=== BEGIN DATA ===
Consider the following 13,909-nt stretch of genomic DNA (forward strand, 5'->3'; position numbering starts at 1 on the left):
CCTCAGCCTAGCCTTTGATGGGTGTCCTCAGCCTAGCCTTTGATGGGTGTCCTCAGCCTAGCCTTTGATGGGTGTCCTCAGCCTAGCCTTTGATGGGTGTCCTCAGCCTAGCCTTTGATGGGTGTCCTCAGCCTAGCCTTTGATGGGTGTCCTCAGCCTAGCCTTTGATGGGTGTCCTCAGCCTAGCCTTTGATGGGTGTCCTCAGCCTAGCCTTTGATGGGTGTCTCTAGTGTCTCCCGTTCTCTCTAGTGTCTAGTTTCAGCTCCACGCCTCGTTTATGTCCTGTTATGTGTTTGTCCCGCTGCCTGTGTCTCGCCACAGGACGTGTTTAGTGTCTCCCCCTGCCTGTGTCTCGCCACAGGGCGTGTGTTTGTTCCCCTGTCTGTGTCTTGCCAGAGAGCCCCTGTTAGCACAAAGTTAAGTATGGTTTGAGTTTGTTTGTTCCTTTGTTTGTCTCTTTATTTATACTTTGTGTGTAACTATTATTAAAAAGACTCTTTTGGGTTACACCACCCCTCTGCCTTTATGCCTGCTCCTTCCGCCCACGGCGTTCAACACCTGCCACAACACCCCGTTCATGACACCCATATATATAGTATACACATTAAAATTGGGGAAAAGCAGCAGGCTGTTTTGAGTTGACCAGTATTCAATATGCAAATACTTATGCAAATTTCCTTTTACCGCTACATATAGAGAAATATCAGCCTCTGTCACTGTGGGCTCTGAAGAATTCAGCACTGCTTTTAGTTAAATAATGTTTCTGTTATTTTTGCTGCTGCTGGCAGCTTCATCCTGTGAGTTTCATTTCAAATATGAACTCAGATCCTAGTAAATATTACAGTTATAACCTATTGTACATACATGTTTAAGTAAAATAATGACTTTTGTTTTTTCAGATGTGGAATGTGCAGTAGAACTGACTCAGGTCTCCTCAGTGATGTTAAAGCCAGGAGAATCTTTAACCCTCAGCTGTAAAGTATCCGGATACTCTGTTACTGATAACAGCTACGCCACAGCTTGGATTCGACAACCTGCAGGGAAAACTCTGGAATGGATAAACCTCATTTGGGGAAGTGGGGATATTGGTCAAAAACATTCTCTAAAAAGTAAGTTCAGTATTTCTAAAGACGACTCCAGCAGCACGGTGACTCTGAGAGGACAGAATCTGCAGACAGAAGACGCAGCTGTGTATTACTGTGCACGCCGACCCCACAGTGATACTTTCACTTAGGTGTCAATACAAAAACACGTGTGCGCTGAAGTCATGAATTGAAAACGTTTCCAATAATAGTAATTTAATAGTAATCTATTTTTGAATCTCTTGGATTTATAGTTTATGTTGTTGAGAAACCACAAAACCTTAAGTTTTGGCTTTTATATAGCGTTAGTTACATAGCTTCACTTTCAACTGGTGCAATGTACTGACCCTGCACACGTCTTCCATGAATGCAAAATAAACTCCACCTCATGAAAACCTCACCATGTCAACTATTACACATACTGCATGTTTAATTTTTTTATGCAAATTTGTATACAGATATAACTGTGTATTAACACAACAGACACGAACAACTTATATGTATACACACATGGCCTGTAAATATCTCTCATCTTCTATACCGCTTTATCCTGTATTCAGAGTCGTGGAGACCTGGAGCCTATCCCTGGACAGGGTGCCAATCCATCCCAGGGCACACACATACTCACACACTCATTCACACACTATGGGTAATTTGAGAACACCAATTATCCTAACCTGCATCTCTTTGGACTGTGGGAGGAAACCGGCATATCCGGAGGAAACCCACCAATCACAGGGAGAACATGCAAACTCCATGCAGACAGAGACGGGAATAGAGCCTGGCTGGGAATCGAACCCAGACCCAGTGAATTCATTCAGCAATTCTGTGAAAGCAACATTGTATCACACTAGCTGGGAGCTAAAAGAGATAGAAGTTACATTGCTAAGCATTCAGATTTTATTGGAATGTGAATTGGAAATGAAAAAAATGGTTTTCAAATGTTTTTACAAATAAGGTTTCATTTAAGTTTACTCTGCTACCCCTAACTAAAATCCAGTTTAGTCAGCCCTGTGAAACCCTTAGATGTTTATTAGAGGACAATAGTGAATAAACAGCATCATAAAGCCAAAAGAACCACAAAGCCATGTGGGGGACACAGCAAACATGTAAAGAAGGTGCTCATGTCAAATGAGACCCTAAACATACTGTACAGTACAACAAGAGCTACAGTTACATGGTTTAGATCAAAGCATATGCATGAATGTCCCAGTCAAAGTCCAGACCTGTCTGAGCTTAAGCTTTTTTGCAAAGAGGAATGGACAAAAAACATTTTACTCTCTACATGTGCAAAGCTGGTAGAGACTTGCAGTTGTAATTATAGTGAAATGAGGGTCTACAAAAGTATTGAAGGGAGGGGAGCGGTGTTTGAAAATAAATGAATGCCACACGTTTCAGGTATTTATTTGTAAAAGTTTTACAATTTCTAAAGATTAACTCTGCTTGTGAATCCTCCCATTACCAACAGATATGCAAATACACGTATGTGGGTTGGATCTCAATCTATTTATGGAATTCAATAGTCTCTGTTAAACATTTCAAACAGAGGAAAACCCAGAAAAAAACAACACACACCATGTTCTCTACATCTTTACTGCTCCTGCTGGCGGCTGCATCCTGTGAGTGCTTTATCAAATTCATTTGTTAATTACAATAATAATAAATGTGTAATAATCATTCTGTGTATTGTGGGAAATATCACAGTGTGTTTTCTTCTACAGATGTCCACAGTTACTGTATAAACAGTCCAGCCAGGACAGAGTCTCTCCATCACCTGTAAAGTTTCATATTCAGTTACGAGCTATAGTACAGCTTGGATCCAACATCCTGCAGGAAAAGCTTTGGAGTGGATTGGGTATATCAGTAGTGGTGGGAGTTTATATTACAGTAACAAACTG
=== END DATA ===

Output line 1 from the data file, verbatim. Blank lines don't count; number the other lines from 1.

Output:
Consider the following 13,909-nt stretch of genomic DNA (forward strand, 5'->3'; position numbering starts at 1 on the left):